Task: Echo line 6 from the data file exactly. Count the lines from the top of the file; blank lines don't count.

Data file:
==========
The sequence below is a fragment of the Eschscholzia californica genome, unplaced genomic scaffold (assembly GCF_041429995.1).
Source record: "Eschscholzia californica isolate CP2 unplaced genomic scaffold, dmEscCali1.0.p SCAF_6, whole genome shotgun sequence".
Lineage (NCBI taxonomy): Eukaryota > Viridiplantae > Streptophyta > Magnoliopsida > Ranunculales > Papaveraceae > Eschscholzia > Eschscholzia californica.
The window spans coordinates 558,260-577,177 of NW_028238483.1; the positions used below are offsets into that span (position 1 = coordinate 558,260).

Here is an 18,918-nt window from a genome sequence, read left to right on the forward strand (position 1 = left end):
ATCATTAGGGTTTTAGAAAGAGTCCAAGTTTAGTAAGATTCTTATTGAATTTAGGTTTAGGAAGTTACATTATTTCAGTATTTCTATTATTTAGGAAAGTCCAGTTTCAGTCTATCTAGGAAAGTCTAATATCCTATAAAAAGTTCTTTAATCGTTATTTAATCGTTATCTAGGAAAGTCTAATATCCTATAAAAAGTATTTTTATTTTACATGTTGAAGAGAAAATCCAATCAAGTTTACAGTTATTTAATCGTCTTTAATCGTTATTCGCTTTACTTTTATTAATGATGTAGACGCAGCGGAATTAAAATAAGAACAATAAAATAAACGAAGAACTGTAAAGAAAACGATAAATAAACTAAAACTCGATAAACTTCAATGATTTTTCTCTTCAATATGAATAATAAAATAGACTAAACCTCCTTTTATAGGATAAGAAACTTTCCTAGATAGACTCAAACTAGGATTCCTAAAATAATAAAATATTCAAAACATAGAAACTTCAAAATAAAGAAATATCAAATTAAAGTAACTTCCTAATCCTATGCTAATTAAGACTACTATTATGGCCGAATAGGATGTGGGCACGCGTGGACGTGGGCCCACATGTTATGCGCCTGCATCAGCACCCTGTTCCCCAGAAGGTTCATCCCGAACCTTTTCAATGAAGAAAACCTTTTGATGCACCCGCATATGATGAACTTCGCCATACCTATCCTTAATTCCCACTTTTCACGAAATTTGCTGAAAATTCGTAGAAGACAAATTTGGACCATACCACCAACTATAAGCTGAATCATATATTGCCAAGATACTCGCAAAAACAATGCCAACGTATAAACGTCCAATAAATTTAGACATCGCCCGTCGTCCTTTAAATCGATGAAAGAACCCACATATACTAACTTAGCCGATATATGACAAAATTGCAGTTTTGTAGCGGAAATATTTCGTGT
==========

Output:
ATCATTAGGGTTTTAGAAAGAGTCCAAGTTTAGTAAGATTCTTATTGAATTTAGGTTTAGGAAGTTACATTATTTCAGTATTTCTATTATTTAGGAAAGTCCAGTTTCAGTCTATCTAGGAAAGTCTAATATCCTATAAAAAGTTCTTTAATCGTTATTTAATCGTTATCTAGGAAAGTCTAATATCCTATAAAAAGTATTTTTATTTTACATGTTGAAGAGAAAATCCAATCAAGTTTACAGTTATTTAATCGTCTTTAATCGTTATTCGCTTTACTTTTATTAATGATGTAGACGCAGCGGAATTAAAATAAGAACAATAAAATAAACGAAGAACTGTAAAGAAAACGATAAATAAACTAAAACTCGATAAACTTCAATGATTTTTCTCTTCAATATGAATAATAAAATAGACTAAACCTCCTTTTATAGGATAAGAAACTTTCCTAGATAGACTCAAACTAGGATTCCTAAAATAATAAAATATTCAAAACATAGAAACTTCAAAATAAAGAAATATCAAATTAAAGTAACTTCCTAATCCTATGCTAATTAAGACTACTATTATGGCCGAATAGGATGTGGGCACGCGTGGACGTGGGCCCACATGTTATGCGCCTGCATCAGCACCCTGTTCCCCAGAAGGTTCATCCCGAACCTTTTCAATGAAGAAAACCTTTTGATGCACCCGCATATGATGAACTTCGCCATACCTATCCTTAATTCCCACTTTTCACGAAATTTGCTGAAAATTCGTAGAAGACAAATTTGGACCATACCACCAACTATAAGCTGAATCATATATTGCCAAGATACTCGCAAAAACAATGCCAACGTATAAACGTCCAATAAATTTAGACATCGCCCGTCGTCCTTTAAATCGATGAAAGAACCCACATATACTAACTTAGCCGATATATGACAAAATTGCAGTTTTGTAGCGGAAATATTTCGTGT